this kitchen table
we are aging together
worn at the edges

©Mary Lee Hahn, 2021

Sunday, April 11, 2021

National Poetry Month: #haikudiary.11


after the cold snap
glorious magnolias
wear brown in mourning

©Mary Lee Hahn, 2021

Saturday, April 10, 2021

National Poetry Month: #haikudiary.10


sun shines through dirty windows
with no prejudice

©Mary Lee Hahn, 2021

Text Set: Research-Books that Invite Readers to Learn More

 Texts for this Text Set have been posted daily on Instagram. Follow @TextSets there to get daily updates!

If we want our students to understand that research can be about so much more than Googling an answer to a single question we have, we have to help them recognize their own curiosities. We also want them to know that often, the more you learn about a topic, the more you want to learn. There are several books that give readers just enough information to want to know more. This week's list features books that invite readers to learn more.

Go Show the World introduces readers to several Indigenous people who have impacted our world.  This is a picture book format so each person is introduced with an illustration and several Ines of text. At the end of the book, the author shares a short biography about each person introduced.  Using this book as a springboard for discussion about which people you are interested in learning more about, now that you know a little bit, could be powerful.

Many readers have people they love to read about. For me, I love to read about Jane Goodall. I tend to buy almost any book that comes out about her.  Books like yesterday's and the updated version of Enough! introduce readers to people they may be interested in learning more about.  The people featured in this book are featured because they changed America by protesting in some way.  So, readers learn a bit about people (who they may want to learn more about) as well as the issues they stood up for (which they may want to learn more about.) in this book.

Picture books are a powerful and effective tools for introducing young readers to times in history that demand more study and understanding.  Unspeakable shares the horrific events of The Tulsa Massacre and readers may want to learn more about this time in history.   Readers will leave with an understanding of this tragedy along with questions that would require more learning.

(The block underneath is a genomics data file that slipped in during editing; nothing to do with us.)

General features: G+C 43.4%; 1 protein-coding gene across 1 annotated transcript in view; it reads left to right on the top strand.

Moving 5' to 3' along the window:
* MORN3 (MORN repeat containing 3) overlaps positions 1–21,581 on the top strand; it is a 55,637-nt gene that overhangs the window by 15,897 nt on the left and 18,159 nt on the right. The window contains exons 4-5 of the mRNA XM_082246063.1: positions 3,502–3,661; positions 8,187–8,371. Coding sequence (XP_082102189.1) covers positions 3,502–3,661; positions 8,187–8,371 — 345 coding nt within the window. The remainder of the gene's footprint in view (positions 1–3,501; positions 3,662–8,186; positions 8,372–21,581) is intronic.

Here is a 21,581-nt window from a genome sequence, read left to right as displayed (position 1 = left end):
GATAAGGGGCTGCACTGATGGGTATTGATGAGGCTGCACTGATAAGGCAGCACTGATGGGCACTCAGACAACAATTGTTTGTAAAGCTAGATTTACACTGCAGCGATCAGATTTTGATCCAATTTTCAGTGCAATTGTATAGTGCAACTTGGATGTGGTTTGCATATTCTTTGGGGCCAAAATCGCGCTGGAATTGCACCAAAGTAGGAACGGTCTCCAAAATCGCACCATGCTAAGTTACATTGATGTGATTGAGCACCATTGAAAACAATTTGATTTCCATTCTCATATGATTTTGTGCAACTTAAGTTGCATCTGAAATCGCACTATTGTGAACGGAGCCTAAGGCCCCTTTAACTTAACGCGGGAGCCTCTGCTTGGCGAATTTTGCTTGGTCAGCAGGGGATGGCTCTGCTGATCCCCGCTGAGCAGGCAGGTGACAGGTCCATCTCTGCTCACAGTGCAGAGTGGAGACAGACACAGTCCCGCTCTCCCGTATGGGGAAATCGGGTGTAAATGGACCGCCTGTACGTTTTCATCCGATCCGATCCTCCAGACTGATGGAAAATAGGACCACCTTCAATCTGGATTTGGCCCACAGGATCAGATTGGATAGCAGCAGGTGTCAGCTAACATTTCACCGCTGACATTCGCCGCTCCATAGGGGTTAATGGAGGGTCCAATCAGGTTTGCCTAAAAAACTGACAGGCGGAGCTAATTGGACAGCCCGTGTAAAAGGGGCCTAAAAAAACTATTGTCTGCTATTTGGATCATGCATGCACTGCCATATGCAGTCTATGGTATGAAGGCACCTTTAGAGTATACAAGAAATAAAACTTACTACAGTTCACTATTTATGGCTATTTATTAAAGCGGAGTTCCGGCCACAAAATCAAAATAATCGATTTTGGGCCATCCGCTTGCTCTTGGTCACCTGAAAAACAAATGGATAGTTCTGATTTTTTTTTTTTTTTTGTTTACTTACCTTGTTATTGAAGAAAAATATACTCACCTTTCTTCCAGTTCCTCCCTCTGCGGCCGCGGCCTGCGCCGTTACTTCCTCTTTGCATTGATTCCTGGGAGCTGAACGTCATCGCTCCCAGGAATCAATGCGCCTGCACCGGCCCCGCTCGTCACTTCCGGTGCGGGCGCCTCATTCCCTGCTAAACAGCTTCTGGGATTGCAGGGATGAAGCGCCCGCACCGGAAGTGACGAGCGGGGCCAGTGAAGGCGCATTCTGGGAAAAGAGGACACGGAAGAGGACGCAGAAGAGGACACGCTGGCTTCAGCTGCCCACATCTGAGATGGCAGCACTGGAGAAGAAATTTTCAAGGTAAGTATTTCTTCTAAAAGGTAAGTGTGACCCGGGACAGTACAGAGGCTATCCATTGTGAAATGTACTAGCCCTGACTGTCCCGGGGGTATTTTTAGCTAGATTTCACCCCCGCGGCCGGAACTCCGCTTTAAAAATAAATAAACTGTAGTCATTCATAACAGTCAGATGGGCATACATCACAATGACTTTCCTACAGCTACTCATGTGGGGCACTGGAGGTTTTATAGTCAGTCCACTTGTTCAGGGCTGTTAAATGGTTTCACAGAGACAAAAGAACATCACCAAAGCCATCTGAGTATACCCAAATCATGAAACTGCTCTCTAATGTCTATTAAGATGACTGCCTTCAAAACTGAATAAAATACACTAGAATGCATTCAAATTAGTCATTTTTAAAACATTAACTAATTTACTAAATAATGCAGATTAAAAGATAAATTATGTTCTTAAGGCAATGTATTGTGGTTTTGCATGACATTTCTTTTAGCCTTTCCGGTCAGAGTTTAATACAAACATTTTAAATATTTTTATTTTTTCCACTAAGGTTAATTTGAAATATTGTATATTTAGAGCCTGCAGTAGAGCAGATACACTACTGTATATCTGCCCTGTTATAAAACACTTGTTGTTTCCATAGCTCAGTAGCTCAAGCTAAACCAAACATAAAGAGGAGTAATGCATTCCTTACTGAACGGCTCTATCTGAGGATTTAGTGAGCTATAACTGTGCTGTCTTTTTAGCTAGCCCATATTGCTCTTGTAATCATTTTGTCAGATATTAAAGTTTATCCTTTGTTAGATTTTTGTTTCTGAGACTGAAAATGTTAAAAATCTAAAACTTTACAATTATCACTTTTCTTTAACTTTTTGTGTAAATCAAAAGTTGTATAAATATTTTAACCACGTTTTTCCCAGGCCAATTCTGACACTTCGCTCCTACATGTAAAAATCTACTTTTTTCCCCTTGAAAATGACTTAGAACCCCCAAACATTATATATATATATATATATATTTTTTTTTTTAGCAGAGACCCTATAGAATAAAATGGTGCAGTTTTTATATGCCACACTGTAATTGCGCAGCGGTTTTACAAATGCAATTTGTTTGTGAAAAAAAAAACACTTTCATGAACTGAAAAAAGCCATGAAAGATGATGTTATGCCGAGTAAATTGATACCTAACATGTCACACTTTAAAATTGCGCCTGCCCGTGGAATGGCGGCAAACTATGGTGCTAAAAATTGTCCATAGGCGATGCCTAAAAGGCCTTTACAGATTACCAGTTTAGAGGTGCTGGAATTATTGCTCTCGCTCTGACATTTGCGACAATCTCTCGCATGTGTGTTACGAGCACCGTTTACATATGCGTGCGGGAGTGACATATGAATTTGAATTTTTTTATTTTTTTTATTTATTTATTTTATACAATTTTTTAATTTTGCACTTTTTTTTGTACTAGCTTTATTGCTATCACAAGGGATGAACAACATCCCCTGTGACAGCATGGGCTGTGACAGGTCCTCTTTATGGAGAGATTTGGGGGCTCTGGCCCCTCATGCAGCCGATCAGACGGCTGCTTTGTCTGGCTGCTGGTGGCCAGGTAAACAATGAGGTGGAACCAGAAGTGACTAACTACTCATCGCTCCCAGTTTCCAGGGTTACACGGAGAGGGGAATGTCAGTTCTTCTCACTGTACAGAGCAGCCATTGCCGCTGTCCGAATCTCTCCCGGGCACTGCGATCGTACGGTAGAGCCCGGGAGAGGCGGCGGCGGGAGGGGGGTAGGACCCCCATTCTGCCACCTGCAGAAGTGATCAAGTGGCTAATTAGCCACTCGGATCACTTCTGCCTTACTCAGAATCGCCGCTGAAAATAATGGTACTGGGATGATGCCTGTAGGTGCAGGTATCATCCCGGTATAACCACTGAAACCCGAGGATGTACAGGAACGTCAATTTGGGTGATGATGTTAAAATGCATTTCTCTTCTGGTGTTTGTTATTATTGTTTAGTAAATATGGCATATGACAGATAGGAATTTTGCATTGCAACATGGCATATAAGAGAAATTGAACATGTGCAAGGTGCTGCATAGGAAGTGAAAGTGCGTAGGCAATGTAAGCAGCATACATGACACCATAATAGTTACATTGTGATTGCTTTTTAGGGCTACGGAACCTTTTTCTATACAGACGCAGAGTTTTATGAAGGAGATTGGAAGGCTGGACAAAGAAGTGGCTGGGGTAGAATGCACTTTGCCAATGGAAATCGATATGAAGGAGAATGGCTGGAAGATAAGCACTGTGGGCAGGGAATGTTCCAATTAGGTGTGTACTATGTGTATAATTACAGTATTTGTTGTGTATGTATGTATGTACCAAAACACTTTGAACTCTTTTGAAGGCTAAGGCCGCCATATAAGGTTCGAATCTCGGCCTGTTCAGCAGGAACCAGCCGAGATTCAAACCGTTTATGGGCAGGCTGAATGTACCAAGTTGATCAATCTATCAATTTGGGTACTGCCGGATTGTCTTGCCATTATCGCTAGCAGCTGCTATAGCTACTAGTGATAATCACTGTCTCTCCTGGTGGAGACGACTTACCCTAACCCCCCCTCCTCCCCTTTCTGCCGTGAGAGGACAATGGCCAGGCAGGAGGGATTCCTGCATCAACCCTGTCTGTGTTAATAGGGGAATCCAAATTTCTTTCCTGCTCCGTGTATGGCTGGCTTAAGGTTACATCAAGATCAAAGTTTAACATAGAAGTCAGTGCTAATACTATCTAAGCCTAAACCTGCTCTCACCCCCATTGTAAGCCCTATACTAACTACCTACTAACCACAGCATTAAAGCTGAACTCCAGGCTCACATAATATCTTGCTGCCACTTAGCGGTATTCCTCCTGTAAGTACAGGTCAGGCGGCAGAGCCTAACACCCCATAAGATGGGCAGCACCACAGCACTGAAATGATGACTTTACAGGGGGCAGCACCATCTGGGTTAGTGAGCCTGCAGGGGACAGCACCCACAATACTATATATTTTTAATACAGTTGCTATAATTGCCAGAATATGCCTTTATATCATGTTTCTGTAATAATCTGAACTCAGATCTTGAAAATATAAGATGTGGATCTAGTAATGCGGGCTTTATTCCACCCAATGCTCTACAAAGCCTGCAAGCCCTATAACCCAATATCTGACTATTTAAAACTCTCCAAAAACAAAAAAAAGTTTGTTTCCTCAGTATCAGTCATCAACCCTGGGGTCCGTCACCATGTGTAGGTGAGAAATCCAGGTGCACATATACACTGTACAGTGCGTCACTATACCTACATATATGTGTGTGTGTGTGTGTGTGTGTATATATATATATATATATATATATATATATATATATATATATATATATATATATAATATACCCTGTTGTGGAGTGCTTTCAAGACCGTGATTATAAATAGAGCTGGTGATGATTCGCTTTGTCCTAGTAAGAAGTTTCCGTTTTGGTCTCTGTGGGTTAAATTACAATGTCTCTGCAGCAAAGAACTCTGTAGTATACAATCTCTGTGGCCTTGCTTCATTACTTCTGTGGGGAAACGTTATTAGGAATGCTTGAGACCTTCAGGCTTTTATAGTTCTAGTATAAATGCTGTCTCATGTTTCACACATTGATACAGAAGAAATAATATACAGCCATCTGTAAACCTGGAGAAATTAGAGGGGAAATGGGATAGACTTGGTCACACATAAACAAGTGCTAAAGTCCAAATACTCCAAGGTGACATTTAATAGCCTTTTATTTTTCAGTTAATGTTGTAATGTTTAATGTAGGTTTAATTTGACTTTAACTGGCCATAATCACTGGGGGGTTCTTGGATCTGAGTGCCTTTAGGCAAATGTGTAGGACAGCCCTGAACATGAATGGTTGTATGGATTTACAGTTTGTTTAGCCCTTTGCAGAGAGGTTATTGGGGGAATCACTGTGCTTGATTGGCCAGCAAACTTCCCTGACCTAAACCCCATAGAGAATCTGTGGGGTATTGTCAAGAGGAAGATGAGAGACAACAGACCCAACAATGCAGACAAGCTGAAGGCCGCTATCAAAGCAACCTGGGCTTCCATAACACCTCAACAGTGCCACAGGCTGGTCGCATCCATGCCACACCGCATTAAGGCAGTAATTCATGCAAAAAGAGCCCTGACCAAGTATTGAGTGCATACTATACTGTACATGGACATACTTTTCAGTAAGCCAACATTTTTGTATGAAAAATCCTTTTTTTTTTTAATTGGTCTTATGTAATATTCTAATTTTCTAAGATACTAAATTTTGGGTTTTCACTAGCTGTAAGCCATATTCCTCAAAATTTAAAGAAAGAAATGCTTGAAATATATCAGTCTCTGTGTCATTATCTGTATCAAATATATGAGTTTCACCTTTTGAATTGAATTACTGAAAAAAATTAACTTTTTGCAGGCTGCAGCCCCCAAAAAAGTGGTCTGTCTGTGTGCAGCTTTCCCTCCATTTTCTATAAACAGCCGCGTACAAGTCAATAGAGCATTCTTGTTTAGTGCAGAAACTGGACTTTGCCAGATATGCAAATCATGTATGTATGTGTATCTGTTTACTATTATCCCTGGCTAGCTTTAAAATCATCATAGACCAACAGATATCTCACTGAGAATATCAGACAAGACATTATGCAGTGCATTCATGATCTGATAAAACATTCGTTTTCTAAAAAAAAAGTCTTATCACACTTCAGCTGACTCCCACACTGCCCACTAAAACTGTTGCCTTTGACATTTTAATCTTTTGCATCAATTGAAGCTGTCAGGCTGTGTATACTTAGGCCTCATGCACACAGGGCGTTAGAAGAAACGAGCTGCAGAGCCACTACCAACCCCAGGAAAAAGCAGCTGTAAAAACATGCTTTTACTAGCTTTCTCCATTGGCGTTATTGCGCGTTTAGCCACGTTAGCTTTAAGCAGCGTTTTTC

This book, by the author of We Are Grateful introduces readers to several Native American Truths in We Are Still Here. Traci Sorrell teaches readers about times in history that is often left out of history classes.  This book covers so much and each truth is a big topic on its own. Readers will definitely want to dig deeper to understand and act.

Poetry naturally invites engagement and curiosity. These three poetry books (Bravo, Shaking Things Up and Voices of Justice) introduce us to people who have shaped our world.  The poems and illustrations are powerful and give us just enough to want to know more. These poems can be used independently or as part of the entire anthology.

Follow @TextSets on Instagram for next week's Text Set!

This week's books were linked at Cover to Cover Children's Bookstore. If you are looking for a fabulous children's bookstore to support, this is an amazing one. We are lucky to have them in Central Ohio!


Friday, April 09, 2021

National Poetry Month: #haikudiary.9


singing in the dark
first one voice, then a chorus
early morning birds

©Mary Lee Hahn, 2021

Hmm...looks like I wrote a version of this haiku last week! These two haiku reflect not just the glory of springtime, but also my despair about (and hope for) the direction our country is poised to go. Let's be the wrens! Let's be the chorus!

Happy First Full Week of National Poetry Month! I can't wait to get caught up on all you've created! Tabatha has the Poetry Friday Roundup at The Opposite of Indifference.

Thursday, April 08, 2021

National Poetry Month: #haikudiary.8


one slice of peach left
in a wide indigo bowl
early morning sky

©Mary Lee Hahn, 2021

Wednesday, April 07, 2021

National Poetry Month: #haikudiary.7


nervous, excited
first day at April
together at last

©Mary Lee Hahn, 2021

My Remote Learning Academy students have been troopers (most of them, for the most part, most of the time). They've been learning through a screen and working in isolation for more than a year now. This month, they've been granted a small reprieve. It comes in the form of state testing, which must be done in person. But even the price of a morning spent testing is not too high for the opportunity to be inside a school again, in the physical company of classmates. We get two days this week, two days next week, and two days at the end of the month. This is what will get us through to the end of May. For once, I'm glad for the chaos known as state testing. 

For those who are following my spring bloom haikus, here's what the Virginia bluebells look like just one day later. See why they are classified a "spring ephemeral?" Now they are blue. Now they are bells.

Tuesday, April 06, 2021

National Poetry Month: #haikudiary.6


Virginia bluebells
at first neither blue nor bells
spring ephemeral

©Mary Lee Hahn, 2021

Sorry I sent you off to Google for sessile trillium yesterday!
(Here's one of ours...see the little one to the right?)

And here are my Virginia bluebells as of today.
They are getting the faintest blush of blue.

Monday, April 05, 2021

National Poetry Month: #haikudiary.5


sessile trillium
blooms at the base of our oak
formerly forest

©Mary Lee Hahn, 2021

Sunday, April 04, 2021

National Poetry Month -- #haikudiary.4

impulse purchase
packets of zinnia seeds
still too early

©Mary Lee Hahn, 2021